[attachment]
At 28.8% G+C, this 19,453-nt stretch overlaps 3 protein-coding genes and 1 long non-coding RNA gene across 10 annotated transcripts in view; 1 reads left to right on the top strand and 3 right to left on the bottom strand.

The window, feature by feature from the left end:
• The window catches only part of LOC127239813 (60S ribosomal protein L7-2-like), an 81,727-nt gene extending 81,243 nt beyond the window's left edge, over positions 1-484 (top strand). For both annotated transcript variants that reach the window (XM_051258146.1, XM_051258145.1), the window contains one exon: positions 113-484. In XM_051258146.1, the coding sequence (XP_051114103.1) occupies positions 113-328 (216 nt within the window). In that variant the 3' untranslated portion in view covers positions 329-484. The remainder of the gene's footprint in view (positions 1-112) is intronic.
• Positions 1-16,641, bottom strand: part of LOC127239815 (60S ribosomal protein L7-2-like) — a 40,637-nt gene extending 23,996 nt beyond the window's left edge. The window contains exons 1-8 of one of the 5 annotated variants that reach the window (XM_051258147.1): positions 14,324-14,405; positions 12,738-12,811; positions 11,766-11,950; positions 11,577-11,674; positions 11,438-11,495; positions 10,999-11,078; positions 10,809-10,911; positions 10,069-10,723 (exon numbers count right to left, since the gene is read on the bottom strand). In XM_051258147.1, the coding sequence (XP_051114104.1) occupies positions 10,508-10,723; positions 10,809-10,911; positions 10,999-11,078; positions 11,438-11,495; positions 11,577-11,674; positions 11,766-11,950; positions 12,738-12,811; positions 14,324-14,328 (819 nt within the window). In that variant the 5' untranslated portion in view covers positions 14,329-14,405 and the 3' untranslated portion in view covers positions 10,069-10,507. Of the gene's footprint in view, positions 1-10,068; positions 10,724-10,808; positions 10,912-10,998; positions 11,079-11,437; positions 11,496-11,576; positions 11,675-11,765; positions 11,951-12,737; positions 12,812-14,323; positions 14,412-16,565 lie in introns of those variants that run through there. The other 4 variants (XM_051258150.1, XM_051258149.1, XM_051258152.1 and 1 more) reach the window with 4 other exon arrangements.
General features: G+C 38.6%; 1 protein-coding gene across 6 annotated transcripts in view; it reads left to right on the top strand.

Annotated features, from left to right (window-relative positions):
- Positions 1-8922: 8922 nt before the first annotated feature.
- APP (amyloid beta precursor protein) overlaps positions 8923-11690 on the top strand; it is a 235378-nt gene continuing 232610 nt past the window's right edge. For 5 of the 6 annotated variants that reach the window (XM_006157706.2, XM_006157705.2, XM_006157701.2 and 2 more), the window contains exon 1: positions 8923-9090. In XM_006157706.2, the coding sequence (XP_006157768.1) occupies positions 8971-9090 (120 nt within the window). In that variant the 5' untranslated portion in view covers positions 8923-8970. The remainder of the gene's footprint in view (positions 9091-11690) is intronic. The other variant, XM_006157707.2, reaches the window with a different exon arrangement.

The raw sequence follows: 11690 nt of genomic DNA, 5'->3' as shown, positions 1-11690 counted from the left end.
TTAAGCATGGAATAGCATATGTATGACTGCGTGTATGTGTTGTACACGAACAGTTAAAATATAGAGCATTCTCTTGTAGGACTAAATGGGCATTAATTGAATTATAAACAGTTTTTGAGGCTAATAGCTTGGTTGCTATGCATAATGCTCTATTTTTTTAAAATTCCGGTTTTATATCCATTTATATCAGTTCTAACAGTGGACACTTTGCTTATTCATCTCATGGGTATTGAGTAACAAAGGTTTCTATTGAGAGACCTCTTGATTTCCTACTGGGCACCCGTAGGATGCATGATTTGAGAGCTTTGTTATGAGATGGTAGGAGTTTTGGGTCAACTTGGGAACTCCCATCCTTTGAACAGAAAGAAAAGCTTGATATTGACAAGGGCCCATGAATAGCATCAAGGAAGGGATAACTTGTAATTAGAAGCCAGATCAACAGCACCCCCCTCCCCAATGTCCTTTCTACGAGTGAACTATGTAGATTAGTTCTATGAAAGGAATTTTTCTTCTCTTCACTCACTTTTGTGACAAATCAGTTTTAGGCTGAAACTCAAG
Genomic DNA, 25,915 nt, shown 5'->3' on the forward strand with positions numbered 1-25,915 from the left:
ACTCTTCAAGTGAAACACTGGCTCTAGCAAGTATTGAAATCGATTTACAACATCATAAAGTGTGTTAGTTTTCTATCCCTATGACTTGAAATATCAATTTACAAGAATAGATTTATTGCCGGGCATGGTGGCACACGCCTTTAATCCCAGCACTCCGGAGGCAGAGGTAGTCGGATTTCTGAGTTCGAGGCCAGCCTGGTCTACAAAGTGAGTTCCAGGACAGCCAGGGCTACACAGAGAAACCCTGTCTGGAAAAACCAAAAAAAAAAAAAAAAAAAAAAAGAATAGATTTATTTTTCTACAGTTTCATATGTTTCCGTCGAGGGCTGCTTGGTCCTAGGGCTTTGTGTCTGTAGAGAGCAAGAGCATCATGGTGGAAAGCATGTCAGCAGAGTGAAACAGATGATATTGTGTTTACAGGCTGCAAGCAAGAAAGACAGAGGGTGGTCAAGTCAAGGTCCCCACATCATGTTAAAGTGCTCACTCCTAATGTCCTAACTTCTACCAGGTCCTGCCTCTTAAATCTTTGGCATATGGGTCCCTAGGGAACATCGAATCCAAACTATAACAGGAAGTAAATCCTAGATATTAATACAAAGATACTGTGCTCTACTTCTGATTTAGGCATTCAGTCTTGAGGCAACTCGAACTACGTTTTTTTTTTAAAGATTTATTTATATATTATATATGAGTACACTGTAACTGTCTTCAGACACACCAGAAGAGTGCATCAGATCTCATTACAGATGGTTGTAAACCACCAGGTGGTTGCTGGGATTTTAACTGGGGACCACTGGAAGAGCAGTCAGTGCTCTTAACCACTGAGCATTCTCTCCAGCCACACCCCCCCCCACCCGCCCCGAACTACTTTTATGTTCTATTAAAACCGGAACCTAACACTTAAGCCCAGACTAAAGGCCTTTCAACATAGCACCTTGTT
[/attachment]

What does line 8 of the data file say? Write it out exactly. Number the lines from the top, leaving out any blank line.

- APP (amyloid beta precursor protein) overlaps positions 8923-11690 on the top strand; it is a 235378-nt gene continuing 232610 nt past the window's right edge. For 5 of the 6 annotated variants that reach the window (XM_006157706.2, XM_006157705.2, XM_006157701.2 and 2 more), the window contains exon 1: positions 8923-9090. In XM_006157706.2, the coding sequence (XP_006157768.1) occupies positions 8971-9090 (120 nt within the window). In that variant the 5' untranslated portion in view covers positions 8923-8970. The remainder of the gene's footprint in view (positions 9091-11690) is intronic. The other variant, XM_006157707.2, reaches the window with a different exon arrangement.